#2 Find ways to stay up to date on things happening in the STEM and STEAM world through books, magazines, blogs, documentaries, etc. Use social media to follow organizations such as NASA, National Science Foundation, and National Oceanic and Atmospheric Administration. Find and follow professionals working in the fields of your interests. When something piques your interest, that just might be the beginnings of a great story! Here's a list of professional organizations in STEM fields: https://www.neiu.edu/academics/our-centers-and-programs/student-center-science-engagement/professional-organizations-stem-fields
#3 Read, read, read children's books. And then read some more! I average 30-50 children's books a month, with a good blend of newly published books and old favorites. It is important to read what’s currently being published, not because you want to write to a trend (write the story you love and write it well) but rather to get a grasp of what publishers are producing and help you understand the industry. Visit your local library and take advantage of inter-library loans to get your hands on as many recently published books as you can.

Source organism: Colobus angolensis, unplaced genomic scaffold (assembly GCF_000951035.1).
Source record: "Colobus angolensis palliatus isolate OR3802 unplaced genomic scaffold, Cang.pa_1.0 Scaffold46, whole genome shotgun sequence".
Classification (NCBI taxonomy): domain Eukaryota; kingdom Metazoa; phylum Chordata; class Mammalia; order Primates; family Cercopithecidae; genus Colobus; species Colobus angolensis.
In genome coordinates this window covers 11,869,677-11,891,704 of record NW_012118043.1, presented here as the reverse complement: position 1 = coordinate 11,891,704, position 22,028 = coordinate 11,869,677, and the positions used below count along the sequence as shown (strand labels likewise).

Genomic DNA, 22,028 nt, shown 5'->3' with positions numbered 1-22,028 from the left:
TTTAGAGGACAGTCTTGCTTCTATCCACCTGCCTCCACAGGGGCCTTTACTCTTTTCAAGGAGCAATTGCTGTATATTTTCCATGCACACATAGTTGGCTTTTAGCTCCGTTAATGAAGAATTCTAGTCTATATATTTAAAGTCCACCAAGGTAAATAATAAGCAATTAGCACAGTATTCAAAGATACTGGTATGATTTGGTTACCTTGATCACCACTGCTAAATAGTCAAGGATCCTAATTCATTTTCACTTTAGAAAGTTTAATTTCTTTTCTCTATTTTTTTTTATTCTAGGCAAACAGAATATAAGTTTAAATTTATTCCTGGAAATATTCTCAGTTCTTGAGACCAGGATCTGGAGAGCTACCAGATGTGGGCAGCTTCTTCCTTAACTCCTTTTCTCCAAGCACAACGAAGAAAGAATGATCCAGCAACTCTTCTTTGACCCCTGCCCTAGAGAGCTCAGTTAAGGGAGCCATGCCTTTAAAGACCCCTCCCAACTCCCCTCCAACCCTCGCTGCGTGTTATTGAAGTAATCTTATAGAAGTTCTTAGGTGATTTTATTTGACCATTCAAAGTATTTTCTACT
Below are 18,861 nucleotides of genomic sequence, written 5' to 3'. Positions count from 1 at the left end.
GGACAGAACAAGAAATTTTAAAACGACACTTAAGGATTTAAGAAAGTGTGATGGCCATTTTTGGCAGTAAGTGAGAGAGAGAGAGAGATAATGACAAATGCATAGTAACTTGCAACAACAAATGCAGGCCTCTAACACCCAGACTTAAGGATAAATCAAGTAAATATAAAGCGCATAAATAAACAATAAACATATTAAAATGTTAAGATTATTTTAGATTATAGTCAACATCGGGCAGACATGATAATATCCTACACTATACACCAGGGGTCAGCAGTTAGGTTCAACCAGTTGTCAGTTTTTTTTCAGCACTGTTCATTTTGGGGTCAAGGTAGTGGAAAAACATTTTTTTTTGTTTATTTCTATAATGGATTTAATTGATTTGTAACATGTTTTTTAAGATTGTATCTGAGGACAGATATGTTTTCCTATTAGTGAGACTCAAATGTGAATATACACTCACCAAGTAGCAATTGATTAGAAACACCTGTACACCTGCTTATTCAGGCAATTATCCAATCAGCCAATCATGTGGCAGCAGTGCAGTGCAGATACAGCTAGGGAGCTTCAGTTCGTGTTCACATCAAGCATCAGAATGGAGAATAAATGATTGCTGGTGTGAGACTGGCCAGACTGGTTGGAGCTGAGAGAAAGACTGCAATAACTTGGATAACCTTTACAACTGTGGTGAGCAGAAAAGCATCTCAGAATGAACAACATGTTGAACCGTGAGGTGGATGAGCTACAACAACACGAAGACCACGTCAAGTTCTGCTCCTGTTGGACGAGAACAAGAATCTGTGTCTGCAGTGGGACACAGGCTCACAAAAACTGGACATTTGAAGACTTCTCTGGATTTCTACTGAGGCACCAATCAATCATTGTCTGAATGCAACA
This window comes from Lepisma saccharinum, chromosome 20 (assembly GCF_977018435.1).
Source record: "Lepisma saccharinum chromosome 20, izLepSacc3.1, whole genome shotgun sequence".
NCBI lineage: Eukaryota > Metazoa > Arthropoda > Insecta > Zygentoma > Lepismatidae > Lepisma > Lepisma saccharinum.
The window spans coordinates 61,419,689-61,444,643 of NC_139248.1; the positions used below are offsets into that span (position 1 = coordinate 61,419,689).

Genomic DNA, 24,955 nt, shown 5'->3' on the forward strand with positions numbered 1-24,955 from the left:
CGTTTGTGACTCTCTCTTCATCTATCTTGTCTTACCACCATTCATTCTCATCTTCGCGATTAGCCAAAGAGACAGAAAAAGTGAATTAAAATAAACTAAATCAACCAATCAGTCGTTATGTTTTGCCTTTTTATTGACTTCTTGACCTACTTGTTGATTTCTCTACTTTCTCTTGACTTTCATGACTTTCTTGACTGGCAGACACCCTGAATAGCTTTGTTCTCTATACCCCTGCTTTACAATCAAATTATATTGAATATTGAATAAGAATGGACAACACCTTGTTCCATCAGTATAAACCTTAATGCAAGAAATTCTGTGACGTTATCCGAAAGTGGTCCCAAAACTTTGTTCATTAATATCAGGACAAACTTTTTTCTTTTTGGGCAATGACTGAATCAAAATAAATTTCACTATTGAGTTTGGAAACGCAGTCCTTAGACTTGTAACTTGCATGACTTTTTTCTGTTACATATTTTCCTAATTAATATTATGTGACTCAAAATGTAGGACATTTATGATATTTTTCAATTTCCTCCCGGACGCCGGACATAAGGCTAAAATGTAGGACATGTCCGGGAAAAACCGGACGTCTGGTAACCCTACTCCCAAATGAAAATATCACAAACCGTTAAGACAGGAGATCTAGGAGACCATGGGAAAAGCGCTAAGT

For further reading and recommendations for your reading list, check out these resources:
I hope you’ll join me next month to continue talking about STEM/STEAM and I’ll share some ideas for finding or deepening your next great story!
by Bryan Patrick Avery
It’s a new year and, for many, that means trying new things. A lot of my friends in the kid lit community and considering trying their hands at writing a graphic novel. My advice is always the same: “Do it!”
As a kid, I loved reading graphic novels (yes, graphic novels count as reading). The Uncanny X-Men and Detective Comics were among my favorites. When I started writing for kids, I knew that, one day, I wanted to write at least one graphic novel. I wrote my first, and it’s currently on submission. I plan to complete my second this year. So, for any of you who may be interested in taking a crack a graphic novel of your own. I thought I’d share a few great examples of the genre and a couple of resources that can help you get started.